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Reply #57: My .02. [View All]

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varkam Donating Member (1000+ posts) Send PM | Profile | Ignore Mon Jun-16-08 01:06 AM
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57. My .02.
Child pornography and sex crimes in general are pretty hot topics right now in criminal law. The first thing that strikes me about this situation is that a crime has been committed. Mere posession of images depicting minors engaged in sexual activity is a crime. The question is, though, who committed the crime? If multiple people had access to the computer, and your wife's computer came back from Restronics with child porn loaded on it, it seems to me that it would be very difficult to prove beyond a reasonable doubt just who exactly placed those pictures there. It wouldn't surprise me that it was accessed after Restronics took possession of the computer, as otherwise they would not of known what it was. It seems to me though that it would've been easy to determine when the images were created on the hard drive.

Nonetheless, if Jim's computer had images on it and it was, in fact, Jim's computer, then it doesn't seem to me that the prosecutor was out of line in charging Jim. A lot of that depends upon how the state statute is written, turning on how "possession" is defined. Some states define possession as "having knowingly obtained" whereas in other states the main factor is one of control - ie is the individual in control of said material. If the state in question depends upon the control issue, and the images were in Jim's computer, then charging him is legitimate. Of course, he has to know that such images are there - but unfortunately that's an issue for trial.

I'm pretty amazed that the case was dismissed on 1st amendment grounds. I'm assuming, then, that these images were cartoons or something similiar, and not pictures of actual children engaged in sexual conduct. You are right about the CPPA; it banned "virtual" child pornography, which SCOTUS found violated the 1st amendment. However certain forms of "virtual" child porngraphy remain illegal, such as the act of "morphing" - taking an image of a real child and pasting it into a pornographic image.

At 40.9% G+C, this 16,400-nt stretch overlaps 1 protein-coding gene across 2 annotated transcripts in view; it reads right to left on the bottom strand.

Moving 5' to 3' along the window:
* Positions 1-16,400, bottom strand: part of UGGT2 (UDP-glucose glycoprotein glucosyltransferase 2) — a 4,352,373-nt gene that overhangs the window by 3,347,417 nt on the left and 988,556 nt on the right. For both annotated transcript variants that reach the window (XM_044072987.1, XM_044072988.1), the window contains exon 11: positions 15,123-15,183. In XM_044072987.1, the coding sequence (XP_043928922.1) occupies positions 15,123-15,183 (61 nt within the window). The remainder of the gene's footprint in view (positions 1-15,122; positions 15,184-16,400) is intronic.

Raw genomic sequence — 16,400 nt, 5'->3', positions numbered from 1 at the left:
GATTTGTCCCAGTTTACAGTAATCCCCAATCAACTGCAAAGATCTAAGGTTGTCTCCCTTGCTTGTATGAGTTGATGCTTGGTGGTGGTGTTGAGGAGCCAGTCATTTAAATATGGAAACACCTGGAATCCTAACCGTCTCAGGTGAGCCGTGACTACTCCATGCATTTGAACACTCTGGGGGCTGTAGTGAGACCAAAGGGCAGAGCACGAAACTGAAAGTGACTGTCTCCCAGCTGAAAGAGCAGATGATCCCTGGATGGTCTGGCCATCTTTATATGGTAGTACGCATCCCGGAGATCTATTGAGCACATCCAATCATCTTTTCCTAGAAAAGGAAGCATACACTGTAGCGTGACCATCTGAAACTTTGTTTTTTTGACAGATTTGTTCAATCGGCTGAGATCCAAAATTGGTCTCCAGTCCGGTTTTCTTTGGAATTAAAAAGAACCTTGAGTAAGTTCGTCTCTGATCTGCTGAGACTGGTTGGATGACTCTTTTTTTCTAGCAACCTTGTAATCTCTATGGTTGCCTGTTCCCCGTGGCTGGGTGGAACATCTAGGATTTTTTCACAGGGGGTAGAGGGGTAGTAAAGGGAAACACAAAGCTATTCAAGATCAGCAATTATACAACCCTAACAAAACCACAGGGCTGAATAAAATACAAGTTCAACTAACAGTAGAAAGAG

I do think that the prosecutor should of spent a little more time investigating things, especially if the images were cartoons. If that's the case, then I think you've got a clueless prosecutor on your hands.

About child pornography in general: I think that there is a debate to be had about the exact nature of why it is wrong. I'm not defending it, but I don't think that abusing a child and having a picture of said abuse on one's computer are one and the same thing. The law, however, does not seem to make much of a distinction between the two. In most jurisdictions, they are an equivalent (eg Class D felony). In some jurisdictions, such as in Arizona, you can actually get more time behind bars for child porn than for actual abuse. For example, a teacher in Arizona is serving a 200-year sentence for simple possession.

Part of the debate, though, is about pornography in general. Does pornography incite people to commit sex crimes (such as rape)? So far, data doesn't support the conclusion that viewing pornography leads to actual abuse (such as molestation of a child or rape of an adult). There is limited data (from Sweden I believe) to suggest that widespread legalization of pornography led to a decrease in sex crimes. Conversely, there is a recent study to suggest that some 80% of people who view child pornography also abuse children (though that study was withdrawn from publication). IOW, it's a real tangled web, and there's a lot of emotion tied up in such a debate.

As far as the lawyer is concerned: $300 is a reasonable fee that amounts to an hour or two of work.

In any event, that's just my .02. I'm not a lawyer or anything, so take what I have to say with a grain of salt.





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